Real-time predictions with a Feature Store: low latency and no training/serving skew
Watch now →
30
Written by
Moritz Meister
Software Engineer
Fabio Buso
VP Engineering
Mikael Ronström
Head of Data
Jim Dowling
CEO
June 17, 2021

Share & Star us:

Thank you! Your submission has been received!
Oops! Something went wrong while submitting the form.
More Blogs
Edited: First published 

Hopsworks Online Feature Store: Fast Access to Feature Data for AI Applications

TLDR: The Hopsworks Feature Store abstracts away the complexity of a dual database system, unifying feature access for online and batch applications. We built a reliable and performant service to materialize features to the online feature store and to guarantee not only low-latency access but also access to the freshest possible feature values at serving time.

Enterprise Machine Learning models are most valuable when they are powering a part of a product by guiding user interaction. Oftentimes these ML models are applied to an entire database of entities, for example users identified by a unique primary key. An example for such an offline application, would be predictive Customer Lifetime Value,  where a prediction can be precomputed in batches in regular intervals (nightly, weekly), and is then used to select target audiences for marketing campaigns. More advanced AI-powered applications, however, guide user interaction in real-time, such as recommender systems. For these online applications, some part of the model input (feature vector) will be available in the application itself, such as the last button clicked on, while other parts of the feature vector rely on historical or contextual data and have to be retrieved from a back end storage, such as the number of times the user clicked on the button in the last hour or whether the button is a popular button.

In this blog, we are going to dive into the details of the requirements of online applications and how the Hopsworks Feature Store abstracts away the complexity of a dual storage system.

Machine Learning Models in Production

While batch applications with (analytical) models are largely similar to the training of the model itself, requiring efficient access to large volumes of data that will be scored, online applications require low latency access to latest feature values for a given primary key (potentially, multi-part) which is then sent as a feature vector to the model serving instance for inference.

To the best of our knowledge there is no single database accommodating both of these requirements at high performance. Therefore, data teams tended to keep the data for training and batch inference in data lakes, while ML engineers built microservices to replicate the feature engineering logic in micro services for online applications.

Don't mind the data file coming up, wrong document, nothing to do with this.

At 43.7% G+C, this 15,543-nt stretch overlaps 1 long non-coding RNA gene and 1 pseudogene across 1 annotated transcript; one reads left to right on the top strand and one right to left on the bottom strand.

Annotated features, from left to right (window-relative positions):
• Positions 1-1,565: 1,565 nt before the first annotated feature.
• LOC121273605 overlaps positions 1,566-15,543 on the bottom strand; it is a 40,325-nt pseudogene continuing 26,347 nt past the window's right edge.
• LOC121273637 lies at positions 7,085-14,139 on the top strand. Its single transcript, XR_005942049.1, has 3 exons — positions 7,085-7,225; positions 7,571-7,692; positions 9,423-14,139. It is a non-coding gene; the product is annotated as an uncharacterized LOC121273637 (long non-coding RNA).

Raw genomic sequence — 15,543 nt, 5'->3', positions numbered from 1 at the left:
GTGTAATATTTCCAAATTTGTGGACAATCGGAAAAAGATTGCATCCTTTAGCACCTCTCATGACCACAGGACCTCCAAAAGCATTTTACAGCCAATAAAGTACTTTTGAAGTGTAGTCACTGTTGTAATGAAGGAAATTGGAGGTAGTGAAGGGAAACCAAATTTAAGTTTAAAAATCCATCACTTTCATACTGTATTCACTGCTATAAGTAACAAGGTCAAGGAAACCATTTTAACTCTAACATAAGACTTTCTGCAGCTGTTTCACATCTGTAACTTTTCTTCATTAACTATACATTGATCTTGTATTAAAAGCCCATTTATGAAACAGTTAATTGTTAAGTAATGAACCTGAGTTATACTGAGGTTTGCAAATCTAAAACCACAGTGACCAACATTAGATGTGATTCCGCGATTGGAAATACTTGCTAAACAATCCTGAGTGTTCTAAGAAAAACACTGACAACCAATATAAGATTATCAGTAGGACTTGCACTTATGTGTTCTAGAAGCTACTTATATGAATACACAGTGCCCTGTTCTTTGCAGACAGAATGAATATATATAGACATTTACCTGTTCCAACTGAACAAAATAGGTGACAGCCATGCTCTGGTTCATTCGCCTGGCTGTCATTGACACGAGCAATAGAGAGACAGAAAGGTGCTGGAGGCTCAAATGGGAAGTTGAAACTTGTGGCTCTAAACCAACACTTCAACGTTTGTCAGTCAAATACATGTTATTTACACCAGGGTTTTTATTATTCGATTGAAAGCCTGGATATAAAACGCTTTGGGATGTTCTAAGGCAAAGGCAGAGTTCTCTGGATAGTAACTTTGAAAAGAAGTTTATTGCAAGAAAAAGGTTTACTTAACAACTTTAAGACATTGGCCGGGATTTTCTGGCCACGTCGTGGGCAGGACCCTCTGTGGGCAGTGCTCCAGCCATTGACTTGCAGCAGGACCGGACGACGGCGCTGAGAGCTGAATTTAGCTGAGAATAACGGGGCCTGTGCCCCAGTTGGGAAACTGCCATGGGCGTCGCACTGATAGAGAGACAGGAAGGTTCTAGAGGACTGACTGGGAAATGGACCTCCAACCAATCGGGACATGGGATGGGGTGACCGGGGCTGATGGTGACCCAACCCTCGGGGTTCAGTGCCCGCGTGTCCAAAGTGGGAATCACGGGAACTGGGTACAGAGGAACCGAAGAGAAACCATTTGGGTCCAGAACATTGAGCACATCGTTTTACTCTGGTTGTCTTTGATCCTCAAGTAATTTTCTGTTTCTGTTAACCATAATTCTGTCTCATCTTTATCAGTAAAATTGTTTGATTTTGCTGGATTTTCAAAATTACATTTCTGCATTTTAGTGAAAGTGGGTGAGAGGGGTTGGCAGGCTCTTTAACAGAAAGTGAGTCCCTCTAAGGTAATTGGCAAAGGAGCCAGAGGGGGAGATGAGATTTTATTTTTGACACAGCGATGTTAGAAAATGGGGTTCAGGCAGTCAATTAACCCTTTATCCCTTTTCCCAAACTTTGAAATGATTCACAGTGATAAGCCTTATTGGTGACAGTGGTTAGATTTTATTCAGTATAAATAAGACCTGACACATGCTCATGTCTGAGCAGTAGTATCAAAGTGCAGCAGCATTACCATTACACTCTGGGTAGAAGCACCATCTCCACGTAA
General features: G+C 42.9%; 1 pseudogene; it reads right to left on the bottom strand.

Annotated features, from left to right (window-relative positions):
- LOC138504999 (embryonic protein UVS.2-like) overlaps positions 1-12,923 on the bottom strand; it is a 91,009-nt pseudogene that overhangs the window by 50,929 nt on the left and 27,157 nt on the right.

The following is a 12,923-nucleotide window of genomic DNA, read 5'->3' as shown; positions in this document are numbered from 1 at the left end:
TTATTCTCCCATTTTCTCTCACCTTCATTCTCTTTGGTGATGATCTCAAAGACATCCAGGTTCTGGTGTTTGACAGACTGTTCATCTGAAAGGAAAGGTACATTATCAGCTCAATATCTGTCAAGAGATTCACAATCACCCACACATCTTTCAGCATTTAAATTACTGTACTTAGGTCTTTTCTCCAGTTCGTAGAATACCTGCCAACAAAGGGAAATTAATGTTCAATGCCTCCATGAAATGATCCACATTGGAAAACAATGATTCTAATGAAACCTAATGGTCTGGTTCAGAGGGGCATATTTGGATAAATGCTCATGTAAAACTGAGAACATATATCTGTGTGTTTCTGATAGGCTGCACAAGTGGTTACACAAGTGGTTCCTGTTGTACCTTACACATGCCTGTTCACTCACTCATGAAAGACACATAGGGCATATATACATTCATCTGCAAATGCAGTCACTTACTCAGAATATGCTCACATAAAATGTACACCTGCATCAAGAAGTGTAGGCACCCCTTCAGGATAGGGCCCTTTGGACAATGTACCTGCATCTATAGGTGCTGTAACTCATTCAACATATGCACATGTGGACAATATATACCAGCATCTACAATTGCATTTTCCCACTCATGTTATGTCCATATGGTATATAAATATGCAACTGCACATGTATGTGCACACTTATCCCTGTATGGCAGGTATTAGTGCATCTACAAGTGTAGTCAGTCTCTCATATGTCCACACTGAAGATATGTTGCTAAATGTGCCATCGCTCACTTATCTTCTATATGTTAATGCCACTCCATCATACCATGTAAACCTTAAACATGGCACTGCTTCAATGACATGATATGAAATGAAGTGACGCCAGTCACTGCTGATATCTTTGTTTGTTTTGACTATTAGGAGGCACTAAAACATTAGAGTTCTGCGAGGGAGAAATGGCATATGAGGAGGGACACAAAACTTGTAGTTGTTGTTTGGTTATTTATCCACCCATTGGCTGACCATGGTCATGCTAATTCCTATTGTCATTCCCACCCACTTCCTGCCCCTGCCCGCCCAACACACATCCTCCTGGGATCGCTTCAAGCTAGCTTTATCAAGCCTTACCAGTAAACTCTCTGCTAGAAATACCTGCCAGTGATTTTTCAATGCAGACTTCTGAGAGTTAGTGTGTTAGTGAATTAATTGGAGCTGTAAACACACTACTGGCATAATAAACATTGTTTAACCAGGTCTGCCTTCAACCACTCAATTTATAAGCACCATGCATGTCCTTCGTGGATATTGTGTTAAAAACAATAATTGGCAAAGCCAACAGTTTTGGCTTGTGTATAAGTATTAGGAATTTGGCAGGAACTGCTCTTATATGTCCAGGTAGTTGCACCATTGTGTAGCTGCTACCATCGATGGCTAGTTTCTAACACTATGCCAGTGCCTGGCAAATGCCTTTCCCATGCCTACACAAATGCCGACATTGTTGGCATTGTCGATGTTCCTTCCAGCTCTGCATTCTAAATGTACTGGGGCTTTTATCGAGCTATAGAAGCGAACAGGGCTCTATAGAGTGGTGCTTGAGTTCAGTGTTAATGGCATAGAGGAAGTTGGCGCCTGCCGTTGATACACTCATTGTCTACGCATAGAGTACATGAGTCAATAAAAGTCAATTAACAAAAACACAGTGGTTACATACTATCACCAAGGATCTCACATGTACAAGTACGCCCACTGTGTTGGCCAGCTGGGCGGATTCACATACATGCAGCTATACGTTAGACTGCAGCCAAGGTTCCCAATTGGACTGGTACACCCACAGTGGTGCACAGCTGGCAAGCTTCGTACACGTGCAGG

This, however, introduces unnecessary obstacles for both Data Scientists and ML engineers to iterate quickly and significantly increases the time to production for ML models:

  1. Data science perspective: Tight coupling of data and infrastructure through microservices, resulting in Data Scientists not being able to move from development to production and not being able to reuse features.
  2. ML engineering perspective: Large engineering effort to guarantee consistent access to data in production as it was seen by the ML model during the training process.

Hopsworks Feature Store: A Transparent Dual Storage System

The Hopsworks Feature Store is a dual storage system, consisting of the high-bandwidth (low-cost) offline storage and the low-latency online store. The offline storage is a mix of Apache Hudi tables on our HopsFS file system (backed by S3 or Azure Blob Storage) and external tables (such as Snowflake, Redshift, etc), together , providing access to large volumes of feature data for training or batch scoring. In contrast, the online store is a low latency key value database that stores only the latest value of each feature and its primary key. The online feature store thereby acts as a low latency cache for these feature values.

In order for this system to be valuable for data scientists and to improve the time to production, as well as providing a nice experience for the end user, it needs to meet some requirements:

  1. Consistent Features for Training and Serving: In ML it’s of paramount importance to replicate the exact feature engineering logic for features in production as was used to generate the features for model training.
  2. Feature Freshness: A low latency, high throughput online feature store is only beneficial if the data stored in it is kept up-to-date. Feature freshness is defined as the end-to-end latency between an event arriving that triggers a feature recomputation and the recomputed feature being published in the online feature store.
  3. Latency: The online feature store must provide near real-time low latency and high throughput, in order for applications to be able to use as many features as possible with its available SLA.
  4. Accessibility: The data needs to be accessible through intuitive APIs, and just as easily as the extraction of data from the offline feature store for training.

The Hopsworks Online Feature Store is built around four pillars in order to satisfy the requirements while scaling to manage large amounts of data:

  1. HSFS API: The Hopsworks Feature Store library is the main entry point to the feature store for developers, and is available for both Python and Scala/Java. HSFS abstracts away the two storage systems, providing a transparent Dataframe API (Spark, Spark Structured Streaming, Pandas) for writing and reading from online and offline storage.
  2. Metadata: Hopsworks can store large amounts of custom metadata in order for Data Scientists to discover, govern, and reuse features, but also to be able to rely on schemas and data quality when moving models to production.
  3. Engine: The online feature store comes with a scalable and stateless service that makes sure your data is written to the online feature store as fast as possible without write amplification from either a data stream (Spark Structured Streaming) or from static Spark or Pandas Dataframes. By write amplification , we mean that you do not have to first materialize your features to storage before ingesting them - you can write directly to the feature store.
  4. RonDB: The database behind the online store is the world’s fastest key-value store with SQL capabilities. Not only building the base for the online feature data, but also handling all metadata generated within Hopsworks.

We will cover each of these in detail in the following sections and provide some benchmarks for quantitative comparison.